There are often warm, sunny days in autumn. Nice weather at the beginning of November is often called St. Martin’s Summer as this saint’s day is on 11 November.


public telephone booths, coins and special cards can be used. They are
sold in Portugal Telecom shops, post offices and some kiosks and
news-stands (with a sign indicating this).
All telephone numbers
in Portugal are composed of nine digits. To call from abroad to
Portugal, it is necessary to dial the international access code 00 and
the country code 351.
To call abroad from Portugal, dial 00, the
country code, the area code and then the number wanted. The dialling
codes of the various countries are affixed in public telephone booths.

Mobile phones
Portugal is one of the countries with the highest number of mobile phone users.
are three network service providers - TMN, Vodafone and Optimus – that
have roaming agreements with most international mobile phone companies
and provide users with a good coverage nationwide.
The Portuguese
Highway Code forbids the use of mobile phones while driving, unless
you’re using hands-free equipment or an earphone, and there are
established penalties that can be applied in the event of any

Internet access is available on payment in some cafés and in numerous post offices that have the Netpost service.
various hotels and public facilities, like Airports, Conference
centres, Restaurants, Service Areas in motor-ways and shopping centres,
there are duly marked wi-fi areas where it is possible to access
wireless Internet.


Portugal attracts many tourists each year. In 2006, the country was visited by 12.8 million tourists. Tourism is playing an increasingly important role in Portugal's economy contributing with about 5% of the Gross Domestic Product (GDP).

The tourist areas are, by order of tourist receipts and earnings, Greater Lisbon (Lisboa), the Algarve, Portuguese Islands, Greater Porto and Northern Portugal (Porto e Norte), Alentejo, and Centro.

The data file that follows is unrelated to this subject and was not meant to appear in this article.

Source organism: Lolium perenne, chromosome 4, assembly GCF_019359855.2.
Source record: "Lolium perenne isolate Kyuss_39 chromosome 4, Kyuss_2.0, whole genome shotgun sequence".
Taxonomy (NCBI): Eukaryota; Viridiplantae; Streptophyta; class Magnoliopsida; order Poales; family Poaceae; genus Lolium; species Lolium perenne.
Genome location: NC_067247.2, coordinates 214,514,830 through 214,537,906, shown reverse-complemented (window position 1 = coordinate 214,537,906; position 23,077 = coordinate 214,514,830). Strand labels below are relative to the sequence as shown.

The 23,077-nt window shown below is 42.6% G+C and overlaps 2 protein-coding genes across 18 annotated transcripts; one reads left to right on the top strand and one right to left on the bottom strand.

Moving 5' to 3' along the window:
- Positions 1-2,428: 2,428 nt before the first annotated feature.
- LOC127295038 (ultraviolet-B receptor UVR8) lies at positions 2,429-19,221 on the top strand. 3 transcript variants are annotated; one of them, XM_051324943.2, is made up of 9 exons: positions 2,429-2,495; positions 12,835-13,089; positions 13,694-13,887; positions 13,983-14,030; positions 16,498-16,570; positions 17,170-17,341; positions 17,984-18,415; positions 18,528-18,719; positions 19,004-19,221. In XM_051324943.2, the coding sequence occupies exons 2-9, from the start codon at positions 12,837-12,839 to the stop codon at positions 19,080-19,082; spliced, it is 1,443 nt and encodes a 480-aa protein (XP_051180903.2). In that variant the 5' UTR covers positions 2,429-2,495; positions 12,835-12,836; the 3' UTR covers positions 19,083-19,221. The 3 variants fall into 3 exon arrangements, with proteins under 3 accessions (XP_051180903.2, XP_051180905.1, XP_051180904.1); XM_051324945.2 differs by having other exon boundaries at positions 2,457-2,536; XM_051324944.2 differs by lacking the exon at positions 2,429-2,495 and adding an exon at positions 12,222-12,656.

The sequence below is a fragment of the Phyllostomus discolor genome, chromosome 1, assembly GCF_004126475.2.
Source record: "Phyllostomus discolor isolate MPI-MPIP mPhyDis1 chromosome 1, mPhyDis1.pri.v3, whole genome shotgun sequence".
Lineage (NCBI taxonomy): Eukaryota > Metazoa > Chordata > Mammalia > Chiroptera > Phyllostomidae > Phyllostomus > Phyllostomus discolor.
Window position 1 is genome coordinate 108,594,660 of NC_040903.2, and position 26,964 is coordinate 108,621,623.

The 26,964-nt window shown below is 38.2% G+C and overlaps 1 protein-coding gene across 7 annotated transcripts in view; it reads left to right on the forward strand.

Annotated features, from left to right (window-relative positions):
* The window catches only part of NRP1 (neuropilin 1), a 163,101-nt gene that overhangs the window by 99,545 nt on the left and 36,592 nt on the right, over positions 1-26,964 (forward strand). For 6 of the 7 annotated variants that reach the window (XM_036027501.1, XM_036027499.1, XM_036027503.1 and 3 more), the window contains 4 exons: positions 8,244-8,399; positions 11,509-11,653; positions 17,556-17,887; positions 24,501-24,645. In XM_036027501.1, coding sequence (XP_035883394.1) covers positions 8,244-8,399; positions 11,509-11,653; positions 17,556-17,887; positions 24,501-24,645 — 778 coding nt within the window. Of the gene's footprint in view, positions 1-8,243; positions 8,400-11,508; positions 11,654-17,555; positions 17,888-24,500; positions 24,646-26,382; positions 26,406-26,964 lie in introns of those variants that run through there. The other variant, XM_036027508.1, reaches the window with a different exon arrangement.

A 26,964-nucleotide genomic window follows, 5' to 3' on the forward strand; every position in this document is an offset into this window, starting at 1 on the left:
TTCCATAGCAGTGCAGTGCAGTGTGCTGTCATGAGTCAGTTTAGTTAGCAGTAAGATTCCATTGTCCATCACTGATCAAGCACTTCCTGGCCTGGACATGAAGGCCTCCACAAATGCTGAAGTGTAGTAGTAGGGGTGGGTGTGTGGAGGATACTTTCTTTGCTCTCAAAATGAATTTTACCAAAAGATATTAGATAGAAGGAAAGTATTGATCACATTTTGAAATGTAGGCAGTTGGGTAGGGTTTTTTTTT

2007 was a record year for inbound visitors to Portugal. During the peak of the tourist season, occupancy rates registered levels of almost 100% in the Algarve and in Porto. Porto benefited from staging important world events in the summer, such as the Red Bull Air Race. Domestic tourism continued its significant increase, since the Portuguese still prefer to travel within their borders. Among the inbound countries that contributed the most to the summer’s success were Spain, the UK, Germany, The Netherlands and Ireland.

Portugal is one of the world’s leading destinations for health and wellness tourism. The country benefits from its climate, mineral and medicinal water properties, natural thermal baths and recent investments in hotel/resort spas. Health and wellness is the main emerging tourism area, as shown in the strategic tourism plan from the government. Health and wellness is also expected to play an important role in diminishing the seasonality of tourism in the country.

Travel and tourism will continue to be extremely important for Portugal, with visitor numbers forecast to increase significantly over the next five years. However, there is increasing competition from Eastern European destinations such as Croatia who offer similar attractions to Portugal, and are often cheaper. Portugal must keep its focus on its niche attractions such as health, nature and rural tourism to stay ahead of its competitors.